South Africa–Zimbabwe relations

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South Africa–Zimbabwe relations
Map indicating locations of South Africa and Zimbabwe

South Africa


South Africa–Zimbabwe relations have been generally cordial since the end of apartheid in South Africa, although there have been tensions due to political troubles in Zimbabwe in recent years.[citation needed]

South Africa has a mission in Harare. Zimbabwe has an embassy in Pretoria and a consulate general in Johannesburg.

The Government of Zimbabwe took a particular interest in the search for independence for Namibia (South-West Africa) from South Africa. In addition, as chairman of the Frontline States in southern Africa, Zimbabwe spoke out vigorously against the policies of apartheid in South Africa and frequently called for the imposition of economic sanctions against the government. However, whilst supporting democratic change in South Africa, Mugabe did not support the idea of Zimbabwe being used as a base for anti-South African guerillas.[1]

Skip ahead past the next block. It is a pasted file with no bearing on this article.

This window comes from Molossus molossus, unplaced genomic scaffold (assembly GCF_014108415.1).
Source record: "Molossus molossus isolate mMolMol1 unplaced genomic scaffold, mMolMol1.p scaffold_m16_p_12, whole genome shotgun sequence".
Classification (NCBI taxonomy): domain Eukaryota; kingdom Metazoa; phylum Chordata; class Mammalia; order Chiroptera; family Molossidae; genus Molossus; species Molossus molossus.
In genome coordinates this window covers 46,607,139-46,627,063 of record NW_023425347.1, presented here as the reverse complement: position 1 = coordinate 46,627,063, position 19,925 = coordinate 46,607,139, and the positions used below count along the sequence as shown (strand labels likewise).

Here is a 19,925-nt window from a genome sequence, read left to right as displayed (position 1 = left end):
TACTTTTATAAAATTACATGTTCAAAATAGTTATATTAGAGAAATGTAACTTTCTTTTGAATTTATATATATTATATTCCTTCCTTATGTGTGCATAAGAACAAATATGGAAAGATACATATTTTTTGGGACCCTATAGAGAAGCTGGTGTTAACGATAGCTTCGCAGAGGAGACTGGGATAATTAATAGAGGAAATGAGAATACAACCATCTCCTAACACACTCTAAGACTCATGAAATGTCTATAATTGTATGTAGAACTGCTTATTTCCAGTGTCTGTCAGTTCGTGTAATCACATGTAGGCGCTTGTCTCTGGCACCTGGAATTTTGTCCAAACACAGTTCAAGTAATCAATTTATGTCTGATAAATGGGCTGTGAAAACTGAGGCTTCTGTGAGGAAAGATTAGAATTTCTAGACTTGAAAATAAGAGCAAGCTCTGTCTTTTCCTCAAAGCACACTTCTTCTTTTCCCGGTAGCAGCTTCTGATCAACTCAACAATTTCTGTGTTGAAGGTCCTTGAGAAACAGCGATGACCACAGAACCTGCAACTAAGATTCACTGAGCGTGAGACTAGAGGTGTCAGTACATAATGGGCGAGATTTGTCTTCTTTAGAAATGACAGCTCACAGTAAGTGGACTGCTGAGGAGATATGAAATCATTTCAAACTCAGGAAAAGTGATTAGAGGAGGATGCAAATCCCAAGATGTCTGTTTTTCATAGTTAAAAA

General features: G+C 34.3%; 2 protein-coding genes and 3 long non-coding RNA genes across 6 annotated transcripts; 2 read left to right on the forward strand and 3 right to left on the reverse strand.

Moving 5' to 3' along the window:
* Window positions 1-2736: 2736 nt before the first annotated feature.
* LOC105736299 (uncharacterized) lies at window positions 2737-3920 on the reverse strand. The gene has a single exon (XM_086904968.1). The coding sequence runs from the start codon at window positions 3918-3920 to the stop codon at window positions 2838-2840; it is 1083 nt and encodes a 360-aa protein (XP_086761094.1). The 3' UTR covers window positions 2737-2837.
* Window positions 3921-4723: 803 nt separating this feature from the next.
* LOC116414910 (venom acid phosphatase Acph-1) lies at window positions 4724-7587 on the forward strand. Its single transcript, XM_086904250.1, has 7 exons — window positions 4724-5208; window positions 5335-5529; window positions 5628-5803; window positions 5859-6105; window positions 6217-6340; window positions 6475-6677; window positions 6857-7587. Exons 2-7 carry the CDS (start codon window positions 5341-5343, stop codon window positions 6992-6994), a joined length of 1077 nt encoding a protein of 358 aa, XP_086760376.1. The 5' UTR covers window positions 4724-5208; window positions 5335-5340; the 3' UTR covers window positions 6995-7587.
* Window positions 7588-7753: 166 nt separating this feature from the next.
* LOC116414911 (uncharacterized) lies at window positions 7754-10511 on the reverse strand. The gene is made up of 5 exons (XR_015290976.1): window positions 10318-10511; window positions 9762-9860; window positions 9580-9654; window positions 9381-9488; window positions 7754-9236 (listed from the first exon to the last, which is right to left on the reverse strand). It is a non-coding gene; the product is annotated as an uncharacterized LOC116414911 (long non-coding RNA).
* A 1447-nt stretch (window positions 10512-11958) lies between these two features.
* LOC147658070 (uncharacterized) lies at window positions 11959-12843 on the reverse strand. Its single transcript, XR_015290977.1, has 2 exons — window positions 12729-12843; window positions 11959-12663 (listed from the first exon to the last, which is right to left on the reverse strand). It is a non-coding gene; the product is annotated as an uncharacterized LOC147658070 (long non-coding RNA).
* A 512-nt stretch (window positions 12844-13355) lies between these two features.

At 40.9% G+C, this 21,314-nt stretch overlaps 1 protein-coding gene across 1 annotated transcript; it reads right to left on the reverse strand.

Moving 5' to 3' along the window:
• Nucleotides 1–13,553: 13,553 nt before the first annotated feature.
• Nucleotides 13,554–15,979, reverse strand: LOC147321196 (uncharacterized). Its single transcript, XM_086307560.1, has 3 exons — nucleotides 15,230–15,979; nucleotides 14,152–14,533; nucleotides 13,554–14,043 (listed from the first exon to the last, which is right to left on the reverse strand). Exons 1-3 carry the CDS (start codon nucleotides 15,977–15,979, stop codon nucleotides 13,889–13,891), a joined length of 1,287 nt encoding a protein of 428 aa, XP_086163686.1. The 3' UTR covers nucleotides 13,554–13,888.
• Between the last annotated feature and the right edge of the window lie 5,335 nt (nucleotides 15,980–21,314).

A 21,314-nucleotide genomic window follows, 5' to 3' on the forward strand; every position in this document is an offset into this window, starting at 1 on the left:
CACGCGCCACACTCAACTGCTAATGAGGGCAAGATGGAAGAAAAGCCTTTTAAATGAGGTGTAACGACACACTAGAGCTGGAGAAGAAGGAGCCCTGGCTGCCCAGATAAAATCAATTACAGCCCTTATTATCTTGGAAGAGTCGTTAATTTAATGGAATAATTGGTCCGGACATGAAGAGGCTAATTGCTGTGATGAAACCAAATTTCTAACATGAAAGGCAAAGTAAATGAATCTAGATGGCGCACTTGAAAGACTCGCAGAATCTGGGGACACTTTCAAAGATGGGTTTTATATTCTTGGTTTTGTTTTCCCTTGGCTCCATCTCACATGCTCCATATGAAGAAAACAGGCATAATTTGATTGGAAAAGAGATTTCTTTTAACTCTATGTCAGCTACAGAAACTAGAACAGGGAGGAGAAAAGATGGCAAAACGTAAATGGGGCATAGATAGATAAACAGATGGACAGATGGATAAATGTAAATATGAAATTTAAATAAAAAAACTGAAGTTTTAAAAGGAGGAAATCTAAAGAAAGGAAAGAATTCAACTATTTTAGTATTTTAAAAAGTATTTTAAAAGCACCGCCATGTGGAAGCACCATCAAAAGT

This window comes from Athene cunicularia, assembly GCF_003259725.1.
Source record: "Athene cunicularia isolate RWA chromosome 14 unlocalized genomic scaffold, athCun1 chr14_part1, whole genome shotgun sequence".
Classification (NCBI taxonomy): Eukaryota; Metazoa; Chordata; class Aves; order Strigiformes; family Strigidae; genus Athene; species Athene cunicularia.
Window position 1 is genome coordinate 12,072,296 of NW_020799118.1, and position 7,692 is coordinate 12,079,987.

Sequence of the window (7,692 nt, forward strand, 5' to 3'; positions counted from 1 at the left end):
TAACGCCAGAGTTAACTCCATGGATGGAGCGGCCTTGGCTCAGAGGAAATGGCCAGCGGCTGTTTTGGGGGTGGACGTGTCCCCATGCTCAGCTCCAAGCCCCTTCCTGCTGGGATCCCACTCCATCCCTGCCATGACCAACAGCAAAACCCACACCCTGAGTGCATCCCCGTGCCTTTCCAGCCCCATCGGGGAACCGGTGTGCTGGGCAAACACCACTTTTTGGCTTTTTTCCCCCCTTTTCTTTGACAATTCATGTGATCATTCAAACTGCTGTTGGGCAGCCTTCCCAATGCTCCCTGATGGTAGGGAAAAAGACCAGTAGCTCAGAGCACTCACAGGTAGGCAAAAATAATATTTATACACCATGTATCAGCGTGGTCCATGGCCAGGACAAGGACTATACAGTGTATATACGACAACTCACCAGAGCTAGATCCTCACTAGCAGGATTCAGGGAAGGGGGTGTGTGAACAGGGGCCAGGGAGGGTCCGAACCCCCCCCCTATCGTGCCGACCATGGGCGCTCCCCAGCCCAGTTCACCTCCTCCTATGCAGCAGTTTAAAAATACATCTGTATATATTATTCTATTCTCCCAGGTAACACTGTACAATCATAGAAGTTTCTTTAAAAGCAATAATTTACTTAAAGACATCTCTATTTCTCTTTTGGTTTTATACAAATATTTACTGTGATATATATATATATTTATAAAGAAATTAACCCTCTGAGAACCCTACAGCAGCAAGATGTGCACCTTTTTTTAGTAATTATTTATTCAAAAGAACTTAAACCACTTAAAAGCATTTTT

In recent years, following the political crisis in the country, the ex-president Thabo Mbeki mediated with the MDC and ZANU–PF to form a unity government, and often remained silent on the issues in Zimbabwe, which drew criticism.[2] Following a cholera outbreak in Zimbabwe, the ruling ANC in South Africa became impatient and has urged the parties to form a unity government.[3]

Second Congo War[edit]

On September 3, 1998, South African President Nelson Mandela supported the intervention by Zimbabwean troops in the Democratic Republic of the Congo against anti-Kabila rebels.[4]

See also[edit]


  1. ^ US Department of State - Background Note: Zimbabwe, accessed November 29, 2008.
  2. ^ "Mbeki urges patience in Zimbabwe", The National Post, April 8, 2008.
  3. ^ "Zuma says summit must "force" Zimbabwe deal", Reuters, November 7, 2008.
  4. ^ "South Africa shifts position on Congo". 3 September 1998. Retrieved 2 March 2015.